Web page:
Re: spotting animals at long range.
New to this site, but I thought I would chime in. I learned from the best so I thought I would pass it on.
There are many keys to spotting animals at long range.
Good optics. I use Zeiss 10x40 Classic. I like the clarity and they are comfortable in my hands. I used a pair of Redfield 10x50 for years before I could afford the Zeiss and my eyes appreciate the change.
Get comfortable. Don't plan on ever doing any real glassing while standing. Squat, lay, lean against your daypack and get where your arms will not get tired from spending a lot of time looking through your glass.
Have a plan to how you are going to look. I always look for the obvious first. Check the skyline, check the edges of openings where animals are likely to be during feeding times and look for obvious anomalies. After looking in the obvious places, start checking the timber or brush and look for patches of color. Sheep can be seen for miles at 10x just because of there big white butts. Elk always show up well against green or a snowy backdrop. Mulies can be hard to spot depending on the time of year, but should not be too hard in an arrid environment during the fall as they are mostly gray this time of year.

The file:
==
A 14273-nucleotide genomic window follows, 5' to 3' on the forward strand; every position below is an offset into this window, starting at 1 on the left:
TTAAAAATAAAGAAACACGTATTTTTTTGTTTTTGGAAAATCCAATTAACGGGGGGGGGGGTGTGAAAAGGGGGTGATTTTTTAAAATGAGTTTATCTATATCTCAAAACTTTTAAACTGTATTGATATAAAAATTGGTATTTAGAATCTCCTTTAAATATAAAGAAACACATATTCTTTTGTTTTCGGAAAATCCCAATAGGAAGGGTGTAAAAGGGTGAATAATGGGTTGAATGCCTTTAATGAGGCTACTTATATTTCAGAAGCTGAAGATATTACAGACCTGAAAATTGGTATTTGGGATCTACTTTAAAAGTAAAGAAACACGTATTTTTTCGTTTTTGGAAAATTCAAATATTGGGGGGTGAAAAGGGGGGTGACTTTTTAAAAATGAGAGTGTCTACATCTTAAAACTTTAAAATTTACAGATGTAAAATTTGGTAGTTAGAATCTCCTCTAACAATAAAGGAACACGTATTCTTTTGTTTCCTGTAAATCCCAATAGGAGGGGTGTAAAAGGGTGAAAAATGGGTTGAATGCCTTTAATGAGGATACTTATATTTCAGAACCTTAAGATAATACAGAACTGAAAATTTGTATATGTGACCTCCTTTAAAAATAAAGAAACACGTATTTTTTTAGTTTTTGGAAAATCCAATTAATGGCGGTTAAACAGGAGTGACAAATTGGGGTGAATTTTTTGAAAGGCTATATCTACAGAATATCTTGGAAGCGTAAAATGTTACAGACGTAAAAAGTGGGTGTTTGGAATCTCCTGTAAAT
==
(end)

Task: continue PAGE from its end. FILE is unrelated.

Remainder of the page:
Be patient. When you are glassing from a good place, go back over it a few times. It is nothing for a whole herd to hid behind a small grove of trees.
Use a spotting scope only to clarify what you are seeing.
Practice. During mid-day when big game is typically holed up and hiding, see if you can spot smaller animals at long distances. If you can see a squirrel or rabbit at 1000 yards, you will be able to see a deer in the same area with no problems.